Zoo keepers in Switzerland have given a behind-the-scenes glimpse into the mind bug-ling menu demands of hundreds of animals in their rainforest enclosure.
11,000 square metre (118,400 square feet) enclosure – at Zurich Zoo – has no borders and any of the 500 animals from 40 different species can wander anywhere.
But while it is great for the animals, keepers at the Masoala Rainforest have a dizzying list of diets and allergies they need to follow to keep the inmates healthy.
Video footage – obtained by Newsflash from the zoo – shows one keeper working flat out as she delivers specialist treats to different species.
Chameleons are seen getting stuck into a special release of grasshoppers with their amazingly accurate tongues.
And red ruffed lemurs are seen tucking into specially chosen fruit that is low on vitamin C because their bodies cannot process it.
Keepers are even seen hand-feeding birds who normally eat on the wing by throwing insects into the air from a sky-high platform.
In a statement from 16th August obtained by Newsflash, experts at the zoo said: “Feeding all those different animals appropriately is a special challenge due to the natural and unrestrained way they are being kept here.”
They explained: “While some species depend on high intakes of vitamin C, other animals would suffer from such consumption.”
The keepers went on: “The red ruffed lemur would binge on sweet fruit all day.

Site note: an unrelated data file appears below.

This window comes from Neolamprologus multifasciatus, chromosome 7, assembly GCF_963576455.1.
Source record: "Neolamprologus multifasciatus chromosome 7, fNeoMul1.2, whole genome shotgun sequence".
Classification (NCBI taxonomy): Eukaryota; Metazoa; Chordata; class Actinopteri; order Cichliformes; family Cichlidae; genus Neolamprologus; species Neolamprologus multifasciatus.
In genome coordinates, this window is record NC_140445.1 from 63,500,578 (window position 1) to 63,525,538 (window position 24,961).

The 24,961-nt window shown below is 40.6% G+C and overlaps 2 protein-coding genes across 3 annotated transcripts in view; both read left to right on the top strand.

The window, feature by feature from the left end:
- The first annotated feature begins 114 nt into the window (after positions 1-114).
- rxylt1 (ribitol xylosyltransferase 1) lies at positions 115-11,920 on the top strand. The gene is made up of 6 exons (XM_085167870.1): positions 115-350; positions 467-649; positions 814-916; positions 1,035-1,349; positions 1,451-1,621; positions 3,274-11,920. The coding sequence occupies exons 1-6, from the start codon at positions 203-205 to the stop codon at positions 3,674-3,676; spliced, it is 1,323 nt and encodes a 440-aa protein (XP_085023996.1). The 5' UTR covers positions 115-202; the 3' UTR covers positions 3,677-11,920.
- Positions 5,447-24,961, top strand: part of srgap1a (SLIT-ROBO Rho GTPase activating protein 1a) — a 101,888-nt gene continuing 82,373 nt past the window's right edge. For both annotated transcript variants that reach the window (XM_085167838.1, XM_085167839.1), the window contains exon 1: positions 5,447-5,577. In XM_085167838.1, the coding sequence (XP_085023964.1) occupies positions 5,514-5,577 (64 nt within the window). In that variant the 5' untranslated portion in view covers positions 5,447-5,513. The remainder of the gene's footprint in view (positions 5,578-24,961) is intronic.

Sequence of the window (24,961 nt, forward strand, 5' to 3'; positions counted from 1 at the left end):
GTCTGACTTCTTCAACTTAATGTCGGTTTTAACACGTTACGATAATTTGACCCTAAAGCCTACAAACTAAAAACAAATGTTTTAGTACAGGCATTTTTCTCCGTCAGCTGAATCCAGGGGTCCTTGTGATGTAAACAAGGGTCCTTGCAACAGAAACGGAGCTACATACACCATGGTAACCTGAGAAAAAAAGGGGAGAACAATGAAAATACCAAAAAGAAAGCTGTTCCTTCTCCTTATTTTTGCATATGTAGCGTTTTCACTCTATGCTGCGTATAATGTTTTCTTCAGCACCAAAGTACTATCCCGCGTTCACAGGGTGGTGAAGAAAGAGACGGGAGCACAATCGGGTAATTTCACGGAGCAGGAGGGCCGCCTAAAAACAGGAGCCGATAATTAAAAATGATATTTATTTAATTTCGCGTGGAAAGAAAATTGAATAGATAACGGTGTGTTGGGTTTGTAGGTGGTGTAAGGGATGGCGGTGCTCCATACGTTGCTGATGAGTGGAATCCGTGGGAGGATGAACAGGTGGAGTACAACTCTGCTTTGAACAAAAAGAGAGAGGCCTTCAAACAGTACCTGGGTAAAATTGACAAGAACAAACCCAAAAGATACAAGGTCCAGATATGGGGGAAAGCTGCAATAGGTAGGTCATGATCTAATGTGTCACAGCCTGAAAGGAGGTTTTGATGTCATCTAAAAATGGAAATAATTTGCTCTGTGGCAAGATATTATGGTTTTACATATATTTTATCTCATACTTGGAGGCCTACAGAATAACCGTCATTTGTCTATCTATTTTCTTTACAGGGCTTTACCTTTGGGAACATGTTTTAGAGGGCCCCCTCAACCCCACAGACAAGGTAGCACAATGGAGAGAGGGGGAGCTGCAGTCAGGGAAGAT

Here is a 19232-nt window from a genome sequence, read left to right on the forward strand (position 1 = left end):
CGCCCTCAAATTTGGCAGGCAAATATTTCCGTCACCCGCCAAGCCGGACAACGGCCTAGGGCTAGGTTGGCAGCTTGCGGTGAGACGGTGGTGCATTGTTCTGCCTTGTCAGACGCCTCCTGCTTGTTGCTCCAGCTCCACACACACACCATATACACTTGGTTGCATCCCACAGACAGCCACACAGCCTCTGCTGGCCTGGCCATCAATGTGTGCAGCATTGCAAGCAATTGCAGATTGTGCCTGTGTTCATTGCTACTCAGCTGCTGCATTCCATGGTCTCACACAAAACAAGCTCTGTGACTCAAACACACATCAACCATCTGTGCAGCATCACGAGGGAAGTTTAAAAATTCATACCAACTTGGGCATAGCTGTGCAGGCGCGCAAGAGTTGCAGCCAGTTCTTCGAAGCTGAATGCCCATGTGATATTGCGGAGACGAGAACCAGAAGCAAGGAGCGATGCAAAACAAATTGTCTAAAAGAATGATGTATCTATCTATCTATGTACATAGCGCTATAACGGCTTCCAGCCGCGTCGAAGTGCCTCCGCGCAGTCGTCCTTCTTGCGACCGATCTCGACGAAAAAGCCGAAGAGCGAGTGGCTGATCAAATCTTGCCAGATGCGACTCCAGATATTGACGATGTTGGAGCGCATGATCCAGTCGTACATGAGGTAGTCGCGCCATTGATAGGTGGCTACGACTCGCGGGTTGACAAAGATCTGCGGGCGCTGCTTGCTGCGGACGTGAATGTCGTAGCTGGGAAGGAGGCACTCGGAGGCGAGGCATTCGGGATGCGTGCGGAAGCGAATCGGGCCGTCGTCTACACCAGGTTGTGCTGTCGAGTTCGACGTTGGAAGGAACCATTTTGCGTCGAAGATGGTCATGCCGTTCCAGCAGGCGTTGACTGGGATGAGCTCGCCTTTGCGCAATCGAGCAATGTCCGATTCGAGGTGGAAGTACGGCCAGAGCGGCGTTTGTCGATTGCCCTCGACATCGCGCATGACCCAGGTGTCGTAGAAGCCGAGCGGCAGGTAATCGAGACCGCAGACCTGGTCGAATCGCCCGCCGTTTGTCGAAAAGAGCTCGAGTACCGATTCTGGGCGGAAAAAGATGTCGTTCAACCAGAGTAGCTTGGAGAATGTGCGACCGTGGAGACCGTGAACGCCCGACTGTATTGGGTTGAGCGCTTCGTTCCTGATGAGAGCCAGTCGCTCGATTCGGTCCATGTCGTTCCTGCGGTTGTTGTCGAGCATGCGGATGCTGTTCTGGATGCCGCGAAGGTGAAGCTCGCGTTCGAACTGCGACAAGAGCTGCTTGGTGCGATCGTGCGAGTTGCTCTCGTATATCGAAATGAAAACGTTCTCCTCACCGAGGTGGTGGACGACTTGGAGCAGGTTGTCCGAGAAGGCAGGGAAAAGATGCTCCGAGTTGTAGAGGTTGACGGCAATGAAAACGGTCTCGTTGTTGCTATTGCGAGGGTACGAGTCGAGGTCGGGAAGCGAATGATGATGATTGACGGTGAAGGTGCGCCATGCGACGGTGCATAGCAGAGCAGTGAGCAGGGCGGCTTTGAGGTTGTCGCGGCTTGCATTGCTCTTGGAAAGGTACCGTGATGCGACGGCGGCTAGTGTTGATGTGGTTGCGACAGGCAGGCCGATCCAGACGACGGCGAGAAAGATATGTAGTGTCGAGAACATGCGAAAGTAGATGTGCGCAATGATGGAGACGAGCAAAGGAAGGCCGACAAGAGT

“However, lots of sugar is bad for its teeth, and it struggles to digest vitamin C.
“The red ruffed lemur only exists on the peninsular of Masoala northeast of Madagascar. Deforestation puts the species at risk.
“At Zurich Zoo, there are seven male and six female red ruffed lemurs. The female peers are in charge of things here.”
The Rodrigues flying fox – an endangered bat species – prefers very ripe fruit, say keepers.
They explained: “They separate the fruit pulp into tiny bits in their mouths, spit out the fibres to suck just the juice.
“In contrast to other animals, the Rodrigues flying depends on lots of vitamin C.”
Their special diet is put into bulbous barrels hoisted up in the air to keep the red ruffed lemurs away, keeper Daniela Kollmuss explained.
And to ensure a healthy diet for their Madagascar ibises, keepers hide their food in special narrow holes that only their long, pointed bills fit into.
Zurich Zoo’s Masoala Rainforest enclosure opened in June 2003.
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Story By: Thomas Hochwarter, Sub-Editor: Marija Stojkoska, Agency: Newsflash
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